Scaroni said much of his labor comes from Mexico, as part of the federal H-program, which allows temporary visas for agricultural labor workers.

“The H-2A is so important. We absolutely could not produce at the levels of volume that we do without H-2A labor. There is not enough legal labor for us to do the amount of volume that we are asked to do by our customers.”

Scaroni explains that having the H-2A visa program is essential to his produce production and harvesting, even for company that is not seen by the consumer.

“Between the different brands that we probably serve, we probably touch 20 percent of every salad eaten in america everyday. But you don’t see our name anywhere, you don’t hear about us, we are a vendor behind the scenes for the major brands,” said Scaroni.

With the demand and need for guaranteed freshness in produce, a constant flow of workers is even more crucial to the harvesting and production process.

“But we are the ones putting up the harvester equipment and we are making sure we have enough labor. The whole process is now “just in time”. See that’s the other thing, now we have freshness, food safety, but you know we have to have a consistent workforce because we are on just in time deliveries because that’s what the grocery store requires. It comes all the way come back to us.”

Scaroni explains the process by which his company obtains out of state workers, legally and those with good work ethic.

“We’re fortunate that we have what have a farming operation in Mexico, so we vet a lot of our workers that we bring up here. we vet them first in our operation in Guanajuato Mexico. And then the good ones we give them the opportunity to come up here to work two to three to four to five to six  months, making more in an hour than they can make in a day in Mexico.” said Scaroni.

Scaroni noted that there must be approvals from five different government agencies to get that worker out of Mexico and here working in California, legally with a H-2A visa.

“I have a great H-2A team, all they focus on is H-2A, the process, getting the workers up here, going to the consulate to do the intake process. Every worker is background checked, fingerprinted, and if they have any criminal history in the system, they’re excluded and cut off the border, and they can’t come.”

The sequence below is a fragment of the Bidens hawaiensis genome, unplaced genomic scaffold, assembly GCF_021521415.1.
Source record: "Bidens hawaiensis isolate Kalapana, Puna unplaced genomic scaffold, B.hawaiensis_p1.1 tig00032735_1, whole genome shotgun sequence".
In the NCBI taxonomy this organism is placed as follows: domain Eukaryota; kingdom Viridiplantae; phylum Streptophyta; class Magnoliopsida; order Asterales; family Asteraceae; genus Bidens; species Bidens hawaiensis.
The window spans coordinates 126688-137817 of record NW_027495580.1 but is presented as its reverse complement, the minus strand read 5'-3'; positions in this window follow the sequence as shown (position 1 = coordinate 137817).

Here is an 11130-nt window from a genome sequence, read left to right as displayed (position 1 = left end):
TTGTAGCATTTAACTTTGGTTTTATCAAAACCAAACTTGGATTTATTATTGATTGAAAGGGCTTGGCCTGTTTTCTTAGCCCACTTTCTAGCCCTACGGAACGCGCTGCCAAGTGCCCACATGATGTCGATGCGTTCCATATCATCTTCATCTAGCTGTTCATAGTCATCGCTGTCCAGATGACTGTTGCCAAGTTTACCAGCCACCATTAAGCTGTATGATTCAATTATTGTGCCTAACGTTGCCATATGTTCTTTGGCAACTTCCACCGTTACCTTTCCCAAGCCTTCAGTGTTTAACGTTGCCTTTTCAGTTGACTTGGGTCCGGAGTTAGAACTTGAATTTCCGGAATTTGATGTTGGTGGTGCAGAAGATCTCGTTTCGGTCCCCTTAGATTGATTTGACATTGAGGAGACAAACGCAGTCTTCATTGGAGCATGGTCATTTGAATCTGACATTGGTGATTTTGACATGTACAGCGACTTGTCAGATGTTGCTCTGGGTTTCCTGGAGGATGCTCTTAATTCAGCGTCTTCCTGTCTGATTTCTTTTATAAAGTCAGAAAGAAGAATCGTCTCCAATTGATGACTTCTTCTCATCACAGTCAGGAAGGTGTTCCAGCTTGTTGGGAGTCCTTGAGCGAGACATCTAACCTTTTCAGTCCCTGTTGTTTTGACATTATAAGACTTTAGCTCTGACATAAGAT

Scaroni said the job wouldn’t get done without them.

“In today’s labor reality I would not have a business at the volume that my customers bless us with. We would be at half of what we are, We’d be half the business we are now.” Scaroni added.

CDFA Secretary Karen Ross talks with students at Chico State

Source: Excerpted from Heather Hacking, ChicoER News; posted by CDFA

California Department of Food and Agriculture Secretary Karen Ross spoke to students at the California State University, Chico Farm on Tuesday.

Ross was in Chico as guest speaker at the Chico Rotary Club and she toured the University Farm before meeting with students and local ag leaders.

“We need to reconnect farmers with consumers and create an ag-literate populace,” said Ross.

One student asked about a recent proposal by the governor to eliminate grant funding for FFA agriculture education.

Ross said students can send a powerful message; those in the FFA blue jackets can and should stand up at school board meetings and talk about the importance of investing in youth.

“What about conflicting messages that come from various sectors of agriculture?” asked Dave Daley, an instructor at Chico State.

Ross said there is room for many different segments of the food industry — organic and conventional and all the variations in between.

“Consumers want assurance that they have a choice,” said Ross. “Having many different markets also provides opportunities for producers.”

For students wondering which direction to go with after college, Ross encouraged young people to consider careers with CDFA and USDA.

“Many people are at retirement age,” Ross said. “A fresh workforce is welcome.”

"CDFA Secretary Karen Ross talks with students at CSU Chico" -ChicoER News
“CDFA Secretary Karen Ross talks with students at CSU Chico” -ChicoER News

For any ag producers, it’s important to be able to communicate and to clearly express themselves through writing, she added.

The stories of the farm cannot be told in 140 characters, the length of one Twitter entry, and the ability to communicate science to non-farmers will become increasingly important.

Ross also noted that farming has always included adaptation; as the world population increases and open land decreases, improvements to farming will continue.